“Once it is determined that due process applies, the question remains what process is due.” Morrissey v. Brewer, 408 U.S. 471, 481 (1972). Required procedures may vary according to the interests at stake, but “[t]he fundamental requirement of due process is the opportunity to be heard ‘at a meaningful time and in a meaningful manner.’ “ Mathews, 424 U.S. at 333 (quoting Armstrong v. Manzo, 380 U.S. 545, 552 (1968)). In determining the adequacy of the procedures available under § 1553, we must consider the governmental interests, the private interests of those affected by the deprivation, and the risk of erroneous deprivations from the procedures used and the probable benefit of additional procedural safeguards. Brock, 481 U.S. at 262 (citing Mathews, 424 U.S. at 335). BCI argues § 1553 provides insufficient protection against the risk of erroneous deprivation because it does not provide for either a pre- or post-deprivation hearing. In response, the DOE asserts § 1553's procedures provide sufficient process without an administrative hearing because the opportunity to participate in the investigation of the DOE's OIG and to submit a written rebuttal, coupled with prompt judicial review, adequately protects against the risk of erroneous deprivation.
We begin by accepting as substantial the interests of both the DOE and BCI. The DOE has a substantial interest in encouraging whistleblowers to report improper conduct by protecting them from retaliatory actions. See Brock, 481 U.S. at 262. The DOE also has an interest in conserving government resources. See Mathews, 424 U.S. at 335. Similarly, BCI has a strong interest in controlling the makeup of its workforce and in the funds it might have to pay to the whistleblowers. Brock, 481 U.S. at 263.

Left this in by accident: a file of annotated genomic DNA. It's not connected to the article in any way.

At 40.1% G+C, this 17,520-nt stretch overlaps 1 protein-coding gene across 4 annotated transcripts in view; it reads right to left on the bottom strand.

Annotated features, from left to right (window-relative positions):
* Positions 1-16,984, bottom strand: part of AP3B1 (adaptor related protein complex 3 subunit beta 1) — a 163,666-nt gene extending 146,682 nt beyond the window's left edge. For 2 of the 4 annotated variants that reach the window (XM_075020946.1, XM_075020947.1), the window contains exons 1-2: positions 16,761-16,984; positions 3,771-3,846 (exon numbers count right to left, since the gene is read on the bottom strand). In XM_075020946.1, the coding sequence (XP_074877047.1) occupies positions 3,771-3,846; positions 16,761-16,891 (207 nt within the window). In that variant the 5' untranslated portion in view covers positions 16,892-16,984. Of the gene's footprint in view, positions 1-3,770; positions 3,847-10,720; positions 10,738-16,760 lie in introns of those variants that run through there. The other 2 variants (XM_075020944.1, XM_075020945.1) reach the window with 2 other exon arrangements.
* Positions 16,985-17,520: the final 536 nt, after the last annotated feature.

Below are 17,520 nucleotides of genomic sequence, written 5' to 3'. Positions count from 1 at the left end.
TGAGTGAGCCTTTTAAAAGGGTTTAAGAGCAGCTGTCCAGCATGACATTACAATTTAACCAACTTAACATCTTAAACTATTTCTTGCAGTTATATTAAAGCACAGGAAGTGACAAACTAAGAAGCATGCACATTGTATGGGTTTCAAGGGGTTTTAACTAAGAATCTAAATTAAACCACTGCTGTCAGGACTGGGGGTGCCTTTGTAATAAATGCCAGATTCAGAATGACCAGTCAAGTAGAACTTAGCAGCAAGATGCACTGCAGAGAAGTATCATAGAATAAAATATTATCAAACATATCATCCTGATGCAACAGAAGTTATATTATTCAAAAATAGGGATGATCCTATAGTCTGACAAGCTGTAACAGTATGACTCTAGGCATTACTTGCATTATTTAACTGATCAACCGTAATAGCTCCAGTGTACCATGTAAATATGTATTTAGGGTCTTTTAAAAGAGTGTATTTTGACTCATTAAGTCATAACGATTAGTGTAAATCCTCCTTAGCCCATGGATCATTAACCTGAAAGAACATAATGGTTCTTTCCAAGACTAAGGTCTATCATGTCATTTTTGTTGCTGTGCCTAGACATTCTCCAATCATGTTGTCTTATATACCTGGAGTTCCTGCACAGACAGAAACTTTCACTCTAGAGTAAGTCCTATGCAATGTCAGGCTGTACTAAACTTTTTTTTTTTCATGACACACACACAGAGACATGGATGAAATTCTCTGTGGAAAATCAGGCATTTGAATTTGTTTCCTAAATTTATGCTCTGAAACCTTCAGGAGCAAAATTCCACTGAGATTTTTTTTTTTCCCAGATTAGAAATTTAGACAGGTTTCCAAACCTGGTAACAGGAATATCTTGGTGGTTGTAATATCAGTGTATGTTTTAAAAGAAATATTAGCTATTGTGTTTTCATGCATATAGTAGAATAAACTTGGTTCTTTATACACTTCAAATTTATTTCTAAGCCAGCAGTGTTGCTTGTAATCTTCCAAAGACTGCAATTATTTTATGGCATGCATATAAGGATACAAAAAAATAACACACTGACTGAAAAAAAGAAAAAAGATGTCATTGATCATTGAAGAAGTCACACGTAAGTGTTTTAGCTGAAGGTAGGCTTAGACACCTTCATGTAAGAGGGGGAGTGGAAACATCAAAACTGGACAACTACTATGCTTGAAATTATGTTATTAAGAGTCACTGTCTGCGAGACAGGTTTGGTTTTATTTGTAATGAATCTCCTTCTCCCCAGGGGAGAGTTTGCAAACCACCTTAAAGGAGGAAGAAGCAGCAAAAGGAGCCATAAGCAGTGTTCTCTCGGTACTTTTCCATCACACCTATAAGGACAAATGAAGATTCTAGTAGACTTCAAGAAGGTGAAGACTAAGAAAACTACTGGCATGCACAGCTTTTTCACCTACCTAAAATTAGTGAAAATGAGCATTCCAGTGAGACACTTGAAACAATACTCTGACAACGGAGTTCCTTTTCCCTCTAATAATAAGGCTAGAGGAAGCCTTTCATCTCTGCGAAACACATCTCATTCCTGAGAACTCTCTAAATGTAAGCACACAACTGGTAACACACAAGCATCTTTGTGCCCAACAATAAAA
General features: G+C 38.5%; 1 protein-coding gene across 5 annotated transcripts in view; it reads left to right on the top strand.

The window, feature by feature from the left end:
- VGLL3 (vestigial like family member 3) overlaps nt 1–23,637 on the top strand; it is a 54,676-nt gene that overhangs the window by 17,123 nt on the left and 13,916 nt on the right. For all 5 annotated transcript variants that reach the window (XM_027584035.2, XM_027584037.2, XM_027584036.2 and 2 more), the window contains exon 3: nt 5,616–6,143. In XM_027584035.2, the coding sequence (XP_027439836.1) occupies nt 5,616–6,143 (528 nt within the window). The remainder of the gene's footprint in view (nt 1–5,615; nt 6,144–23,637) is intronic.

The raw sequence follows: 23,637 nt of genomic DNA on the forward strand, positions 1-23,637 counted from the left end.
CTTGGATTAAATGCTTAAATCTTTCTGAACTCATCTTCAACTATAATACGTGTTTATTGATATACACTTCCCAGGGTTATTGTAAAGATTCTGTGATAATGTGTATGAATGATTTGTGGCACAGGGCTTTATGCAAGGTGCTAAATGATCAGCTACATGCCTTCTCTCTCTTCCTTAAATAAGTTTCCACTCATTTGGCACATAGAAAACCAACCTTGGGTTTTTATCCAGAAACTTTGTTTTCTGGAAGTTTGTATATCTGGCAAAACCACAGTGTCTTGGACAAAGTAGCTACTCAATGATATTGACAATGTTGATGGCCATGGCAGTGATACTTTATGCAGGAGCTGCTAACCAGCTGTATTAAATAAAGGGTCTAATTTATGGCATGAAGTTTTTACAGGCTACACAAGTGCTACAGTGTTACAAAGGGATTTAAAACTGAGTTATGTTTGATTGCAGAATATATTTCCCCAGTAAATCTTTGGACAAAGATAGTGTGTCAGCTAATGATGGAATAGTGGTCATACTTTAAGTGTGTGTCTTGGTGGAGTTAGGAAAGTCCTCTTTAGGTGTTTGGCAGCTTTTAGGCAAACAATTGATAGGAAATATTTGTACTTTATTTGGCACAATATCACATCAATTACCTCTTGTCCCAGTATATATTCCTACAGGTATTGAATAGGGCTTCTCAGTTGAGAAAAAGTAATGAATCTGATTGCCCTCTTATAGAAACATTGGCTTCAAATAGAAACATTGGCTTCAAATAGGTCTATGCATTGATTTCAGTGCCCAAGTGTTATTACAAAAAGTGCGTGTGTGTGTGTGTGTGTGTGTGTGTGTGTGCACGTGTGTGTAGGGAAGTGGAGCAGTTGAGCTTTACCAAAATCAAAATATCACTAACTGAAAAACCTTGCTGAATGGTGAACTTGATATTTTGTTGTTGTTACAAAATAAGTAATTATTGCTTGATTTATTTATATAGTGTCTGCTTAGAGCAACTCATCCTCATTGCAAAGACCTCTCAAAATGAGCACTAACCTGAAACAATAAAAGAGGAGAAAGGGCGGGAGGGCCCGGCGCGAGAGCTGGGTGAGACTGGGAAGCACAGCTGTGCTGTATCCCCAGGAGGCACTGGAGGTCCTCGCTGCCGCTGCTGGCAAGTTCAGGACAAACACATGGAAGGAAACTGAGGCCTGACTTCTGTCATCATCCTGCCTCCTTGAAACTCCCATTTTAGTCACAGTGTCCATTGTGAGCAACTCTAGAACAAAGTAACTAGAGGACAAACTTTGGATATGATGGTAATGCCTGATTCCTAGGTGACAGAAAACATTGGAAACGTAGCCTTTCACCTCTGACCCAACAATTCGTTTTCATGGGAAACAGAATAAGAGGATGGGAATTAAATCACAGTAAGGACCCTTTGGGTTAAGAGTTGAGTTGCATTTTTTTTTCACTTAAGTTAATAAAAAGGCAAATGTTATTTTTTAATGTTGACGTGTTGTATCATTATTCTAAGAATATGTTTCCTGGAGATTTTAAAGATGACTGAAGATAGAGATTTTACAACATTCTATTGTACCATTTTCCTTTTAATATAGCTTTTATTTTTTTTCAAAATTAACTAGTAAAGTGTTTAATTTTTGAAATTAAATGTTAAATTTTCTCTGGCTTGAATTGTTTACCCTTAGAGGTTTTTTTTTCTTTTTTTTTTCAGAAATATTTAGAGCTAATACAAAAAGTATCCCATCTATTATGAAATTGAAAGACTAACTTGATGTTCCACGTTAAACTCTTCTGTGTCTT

In light of these interests, we now turn to the crucial question of whether the procedures available to BCI under § 1553 reliably protect against the risk of erroneous deprivation. The Supreme Court has held, “In almost every setting where important decisions turn on questions of fact, due process requires an opportunity to confront and cross-examine adverse witnesses.” Goldberg v. Kelly, 397 U.S. 254, 269 (1970). The requirements of confrontation and cross-examination are “even more important where the evidence consists of testimony of individuals whose memory might be faulty or who, in fact, might be perjurers or persons motivated by malice, vindictiveness, intolerance, prejudice, or jealousy.” Greene v. McElroy, 360 U.S. 474, 496 (1959). Where, as here, many of the DOE's reasons for its decision depend on the credibility of individual witness testimony, cross-examination must be available to minimize the risk of erroneous deprivation. See id. Thus, an employer facing monetary loss or other deprivation must at some point “have an opportunity to be confronted with all adverse evidence and to have the right to cross-examine available witnesses” in order to satisfy the demands of due process. Nevels v. Hanlon, 656 F.2d 372, 376 (8th Cir.1981); see also Brock, 481 U.S. at 266 (resting its decision to uphold pre-deprivation procedures affording less than an evidentiary hearing in the context of a similar whistleblowing statute on the availability of cross-examination in a prompt post-deprivation evidentiary hearing); Cleveland Bd. of Educ. v. Laudermill, 470 U.S. 532, 545–46 (1985).